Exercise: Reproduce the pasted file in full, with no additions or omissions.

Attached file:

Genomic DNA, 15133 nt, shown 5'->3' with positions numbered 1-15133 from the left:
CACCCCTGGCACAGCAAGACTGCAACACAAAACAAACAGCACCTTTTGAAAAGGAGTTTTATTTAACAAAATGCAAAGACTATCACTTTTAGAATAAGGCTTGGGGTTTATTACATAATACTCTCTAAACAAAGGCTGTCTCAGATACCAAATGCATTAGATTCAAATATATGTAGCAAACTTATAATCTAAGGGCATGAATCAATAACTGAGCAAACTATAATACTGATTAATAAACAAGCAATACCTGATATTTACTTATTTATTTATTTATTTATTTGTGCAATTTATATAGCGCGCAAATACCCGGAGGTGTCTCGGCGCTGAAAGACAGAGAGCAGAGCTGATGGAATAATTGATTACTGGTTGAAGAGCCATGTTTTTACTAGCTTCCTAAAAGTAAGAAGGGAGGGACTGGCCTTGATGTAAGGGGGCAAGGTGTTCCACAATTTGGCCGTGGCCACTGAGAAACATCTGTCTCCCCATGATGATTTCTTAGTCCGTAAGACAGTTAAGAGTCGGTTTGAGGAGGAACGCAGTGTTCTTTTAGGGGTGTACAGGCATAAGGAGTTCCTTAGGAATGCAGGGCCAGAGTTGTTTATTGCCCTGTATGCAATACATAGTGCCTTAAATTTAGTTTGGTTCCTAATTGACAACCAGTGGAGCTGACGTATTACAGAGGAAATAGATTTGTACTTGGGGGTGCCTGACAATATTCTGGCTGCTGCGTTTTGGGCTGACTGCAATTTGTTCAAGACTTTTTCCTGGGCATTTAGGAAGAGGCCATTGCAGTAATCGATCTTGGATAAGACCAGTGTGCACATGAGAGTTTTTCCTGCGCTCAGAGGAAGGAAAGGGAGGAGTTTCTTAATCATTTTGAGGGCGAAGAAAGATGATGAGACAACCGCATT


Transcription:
Genomic DNA, 15133 nt, shown 5'->3' with positions numbered 1-15133 from the left:
CACCCCTGGCACAGCAAGACTGCAACACAAAACAAACAGCACCTTTTGAAAAGGAGTTTTATTTAACAAAATGCAAAGACTATCACTTTTAGAATAAGGCTTGGGGTTTATTACATAATACTCTCTAAACAAAGGCTGTCTCAGATACCAAATGCATTAGATTCAAATATATGTAGCAAACTTATAATCTAAGGGCATGAATCAATAACTGAGCAAACTATAATACTGATTAATAAACAAGCAATACCTGATATTTACTTATTTATTTATTTATTTATTTGTGCAATTTATATAGCGCGCAAATACCCGGAGGTGTCTCGGCGCTGAAAGACAGAGAGCAGAGCTGATGGAATAATTGATTACTGGTTGAAGAGCCATGTTTTTACTAGCTTCCTAAAAGTAAGAAGGGAGGGACTGGCCTTGATGTAAGGGGGCAAGGTGTTCCACAATTTGGCCGTGGCCACTGAGAAACATCTGTCTCCCCATGATGATTTCTTAGTCCGTAAGACAGTTAAGAGTCGGTTTGAGGAGGAACGCAGTGTTCTTTTAGGGGTGTACAGGCATAAGGAGTTCCTTAGGAATGCAGGGCCAGAGTTGTTTATTGCCCTGTATGCAATACATAGTGCCTTAAATTTAGTTTGGTTCCTAATTGACAACCAGTGGAGCTGACGTATTACAGAGGAAATAGATTTGTACTTGGGGGTGCCTGACAATATTCTGGCTGCTGCGTTTTGGGCTGACTGCAATTTGTTCAAGACTTTTTCCTGGGCATTTAGGAAGAGGCCATTGCAGTAATCGATCTTGGATAAGACCAGTGTGCACATGAGAGTTTTTCCTGCGCTCAGAGGAAGGAAAGGGAGGAGTTTCTTAATCATTTTGAGGGCGAAGAAAGATGATGAGACAACCGCATT